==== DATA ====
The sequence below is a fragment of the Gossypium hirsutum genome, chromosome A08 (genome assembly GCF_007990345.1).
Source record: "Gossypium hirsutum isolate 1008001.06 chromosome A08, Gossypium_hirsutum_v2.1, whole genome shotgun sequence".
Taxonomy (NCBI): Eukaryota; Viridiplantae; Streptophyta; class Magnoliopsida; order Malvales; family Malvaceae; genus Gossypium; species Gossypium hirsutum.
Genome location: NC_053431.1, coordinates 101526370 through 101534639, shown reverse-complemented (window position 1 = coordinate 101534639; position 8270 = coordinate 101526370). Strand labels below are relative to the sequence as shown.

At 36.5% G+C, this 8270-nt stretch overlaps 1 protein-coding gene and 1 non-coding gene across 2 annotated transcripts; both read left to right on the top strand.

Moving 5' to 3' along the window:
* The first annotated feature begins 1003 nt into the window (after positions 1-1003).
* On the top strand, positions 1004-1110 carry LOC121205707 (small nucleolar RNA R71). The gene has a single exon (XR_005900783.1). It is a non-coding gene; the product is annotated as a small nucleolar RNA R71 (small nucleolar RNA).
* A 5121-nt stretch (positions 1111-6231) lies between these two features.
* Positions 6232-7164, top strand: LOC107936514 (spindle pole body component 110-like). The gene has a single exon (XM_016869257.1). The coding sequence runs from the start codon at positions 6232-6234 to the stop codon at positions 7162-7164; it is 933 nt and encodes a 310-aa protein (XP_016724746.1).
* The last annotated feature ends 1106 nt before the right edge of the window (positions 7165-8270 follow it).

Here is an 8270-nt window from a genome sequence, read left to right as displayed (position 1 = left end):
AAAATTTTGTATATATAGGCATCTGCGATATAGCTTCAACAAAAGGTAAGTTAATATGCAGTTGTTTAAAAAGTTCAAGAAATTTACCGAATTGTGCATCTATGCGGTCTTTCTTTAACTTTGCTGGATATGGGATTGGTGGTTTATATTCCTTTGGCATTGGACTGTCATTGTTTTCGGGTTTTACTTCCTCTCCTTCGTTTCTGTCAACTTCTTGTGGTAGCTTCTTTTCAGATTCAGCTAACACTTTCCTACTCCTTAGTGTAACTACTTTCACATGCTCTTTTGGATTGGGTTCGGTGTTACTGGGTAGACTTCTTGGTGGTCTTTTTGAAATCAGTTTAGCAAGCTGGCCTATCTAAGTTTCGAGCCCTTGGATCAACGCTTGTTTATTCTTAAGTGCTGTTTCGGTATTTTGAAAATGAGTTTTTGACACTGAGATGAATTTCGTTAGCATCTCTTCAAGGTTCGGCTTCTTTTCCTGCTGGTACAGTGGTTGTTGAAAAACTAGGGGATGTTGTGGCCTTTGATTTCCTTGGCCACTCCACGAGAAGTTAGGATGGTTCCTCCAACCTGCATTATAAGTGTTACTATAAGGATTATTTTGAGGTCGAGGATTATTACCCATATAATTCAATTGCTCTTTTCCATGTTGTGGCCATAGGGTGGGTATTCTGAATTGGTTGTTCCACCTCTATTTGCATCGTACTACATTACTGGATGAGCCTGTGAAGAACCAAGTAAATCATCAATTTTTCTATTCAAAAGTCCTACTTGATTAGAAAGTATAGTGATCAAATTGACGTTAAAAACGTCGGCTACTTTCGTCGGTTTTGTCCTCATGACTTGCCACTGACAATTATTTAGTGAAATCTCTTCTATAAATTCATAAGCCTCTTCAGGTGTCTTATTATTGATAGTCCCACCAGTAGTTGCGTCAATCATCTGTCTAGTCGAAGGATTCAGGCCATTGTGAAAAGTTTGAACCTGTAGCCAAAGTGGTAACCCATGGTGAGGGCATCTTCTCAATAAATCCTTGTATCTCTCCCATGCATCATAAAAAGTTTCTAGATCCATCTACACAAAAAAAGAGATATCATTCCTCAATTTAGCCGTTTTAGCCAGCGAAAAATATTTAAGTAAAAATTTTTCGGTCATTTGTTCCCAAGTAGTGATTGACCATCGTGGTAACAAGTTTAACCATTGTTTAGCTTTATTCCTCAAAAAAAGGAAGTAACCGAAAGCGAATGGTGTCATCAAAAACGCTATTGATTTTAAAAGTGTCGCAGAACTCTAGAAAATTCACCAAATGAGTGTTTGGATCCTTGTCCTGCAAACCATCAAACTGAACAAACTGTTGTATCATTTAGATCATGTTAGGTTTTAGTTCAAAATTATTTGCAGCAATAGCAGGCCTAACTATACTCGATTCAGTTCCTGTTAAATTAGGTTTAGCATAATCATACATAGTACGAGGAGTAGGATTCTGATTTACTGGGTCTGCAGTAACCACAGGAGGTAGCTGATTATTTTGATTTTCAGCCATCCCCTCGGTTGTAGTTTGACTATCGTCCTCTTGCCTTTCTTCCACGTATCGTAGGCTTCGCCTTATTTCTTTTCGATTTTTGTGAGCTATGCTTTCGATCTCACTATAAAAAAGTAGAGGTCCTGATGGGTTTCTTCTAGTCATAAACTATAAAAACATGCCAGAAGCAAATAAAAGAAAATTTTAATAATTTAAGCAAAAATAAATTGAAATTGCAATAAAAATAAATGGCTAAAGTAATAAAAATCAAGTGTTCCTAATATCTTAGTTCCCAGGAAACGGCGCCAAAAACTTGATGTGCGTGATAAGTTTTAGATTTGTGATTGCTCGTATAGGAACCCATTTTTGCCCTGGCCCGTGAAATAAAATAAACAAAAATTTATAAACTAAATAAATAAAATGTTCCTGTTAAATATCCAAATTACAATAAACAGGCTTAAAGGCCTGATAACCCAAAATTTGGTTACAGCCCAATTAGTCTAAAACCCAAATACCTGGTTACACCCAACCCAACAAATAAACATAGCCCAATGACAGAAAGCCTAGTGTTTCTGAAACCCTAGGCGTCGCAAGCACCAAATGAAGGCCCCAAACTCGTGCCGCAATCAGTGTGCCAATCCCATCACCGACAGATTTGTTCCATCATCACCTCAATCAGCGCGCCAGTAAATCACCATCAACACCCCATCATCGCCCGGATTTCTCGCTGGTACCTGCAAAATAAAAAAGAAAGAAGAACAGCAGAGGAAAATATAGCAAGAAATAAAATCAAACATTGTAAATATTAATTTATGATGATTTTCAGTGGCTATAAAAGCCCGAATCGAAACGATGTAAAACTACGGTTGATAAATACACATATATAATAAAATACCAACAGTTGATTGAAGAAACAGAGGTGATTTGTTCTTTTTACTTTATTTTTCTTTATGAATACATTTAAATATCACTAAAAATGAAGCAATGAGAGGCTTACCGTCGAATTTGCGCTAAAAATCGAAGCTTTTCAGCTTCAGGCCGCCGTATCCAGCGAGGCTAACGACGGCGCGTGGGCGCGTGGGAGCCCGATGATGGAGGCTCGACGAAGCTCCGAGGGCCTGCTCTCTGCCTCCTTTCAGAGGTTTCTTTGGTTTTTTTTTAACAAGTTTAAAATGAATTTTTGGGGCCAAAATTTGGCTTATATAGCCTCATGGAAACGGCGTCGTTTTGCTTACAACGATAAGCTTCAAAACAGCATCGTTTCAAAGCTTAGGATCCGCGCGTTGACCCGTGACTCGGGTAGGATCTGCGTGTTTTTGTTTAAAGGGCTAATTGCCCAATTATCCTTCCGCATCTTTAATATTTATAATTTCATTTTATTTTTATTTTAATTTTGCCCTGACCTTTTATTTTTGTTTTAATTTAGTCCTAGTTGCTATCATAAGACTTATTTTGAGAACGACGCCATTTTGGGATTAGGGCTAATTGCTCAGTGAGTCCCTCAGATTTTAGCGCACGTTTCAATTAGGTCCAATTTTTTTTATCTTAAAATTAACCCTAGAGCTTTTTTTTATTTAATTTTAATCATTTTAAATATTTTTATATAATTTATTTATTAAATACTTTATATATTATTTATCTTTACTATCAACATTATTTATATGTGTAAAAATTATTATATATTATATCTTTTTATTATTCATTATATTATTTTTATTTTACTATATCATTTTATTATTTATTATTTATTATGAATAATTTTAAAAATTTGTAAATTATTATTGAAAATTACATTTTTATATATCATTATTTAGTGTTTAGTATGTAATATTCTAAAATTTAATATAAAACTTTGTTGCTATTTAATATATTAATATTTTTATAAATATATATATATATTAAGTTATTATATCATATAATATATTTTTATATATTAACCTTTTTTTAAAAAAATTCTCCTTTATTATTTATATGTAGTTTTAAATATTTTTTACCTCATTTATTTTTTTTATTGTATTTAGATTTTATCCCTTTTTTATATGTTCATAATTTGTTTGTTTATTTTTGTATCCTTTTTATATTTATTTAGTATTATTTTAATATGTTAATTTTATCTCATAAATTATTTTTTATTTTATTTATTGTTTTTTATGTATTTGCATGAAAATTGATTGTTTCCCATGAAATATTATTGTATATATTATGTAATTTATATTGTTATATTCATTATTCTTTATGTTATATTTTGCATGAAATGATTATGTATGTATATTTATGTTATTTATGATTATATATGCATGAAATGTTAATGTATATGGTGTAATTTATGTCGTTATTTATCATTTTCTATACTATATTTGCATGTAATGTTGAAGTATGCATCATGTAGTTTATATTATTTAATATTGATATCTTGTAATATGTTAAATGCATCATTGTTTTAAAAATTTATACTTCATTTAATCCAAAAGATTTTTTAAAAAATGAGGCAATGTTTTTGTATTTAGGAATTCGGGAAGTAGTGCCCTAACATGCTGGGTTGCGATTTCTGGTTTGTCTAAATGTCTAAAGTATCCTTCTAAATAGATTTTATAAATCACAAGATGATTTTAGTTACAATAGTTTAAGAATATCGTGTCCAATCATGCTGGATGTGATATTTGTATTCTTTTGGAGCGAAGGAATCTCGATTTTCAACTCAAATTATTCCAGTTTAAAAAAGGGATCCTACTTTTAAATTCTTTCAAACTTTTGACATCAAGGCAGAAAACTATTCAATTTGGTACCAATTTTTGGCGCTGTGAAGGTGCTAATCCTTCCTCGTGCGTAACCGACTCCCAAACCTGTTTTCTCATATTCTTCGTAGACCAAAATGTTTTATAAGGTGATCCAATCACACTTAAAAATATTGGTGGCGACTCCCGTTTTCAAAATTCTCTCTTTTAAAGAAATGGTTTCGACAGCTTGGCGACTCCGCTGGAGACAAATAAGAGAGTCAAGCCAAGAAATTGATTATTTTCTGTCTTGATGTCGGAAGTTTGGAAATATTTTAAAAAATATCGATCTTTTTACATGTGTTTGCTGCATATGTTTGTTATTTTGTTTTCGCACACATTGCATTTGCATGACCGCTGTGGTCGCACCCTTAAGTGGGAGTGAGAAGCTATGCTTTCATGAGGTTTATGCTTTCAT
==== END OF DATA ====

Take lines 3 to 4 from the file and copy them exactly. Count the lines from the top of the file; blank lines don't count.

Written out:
Taxonomy (NCBI): Eukaryota; Viridiplantae; Streptophyta; class Magnoliopsida; order Malvales; family Malvaceae; genus Gossypium; species Gossypium hirsutum.
Genome location: NC_053431.1, coordinates 101526370 through 101534639, shown reverse-complemented (window position 1 = coordinate 101534639; position 8270 = coordinate 101526370). Strand labels below are relative to the sequence as shown.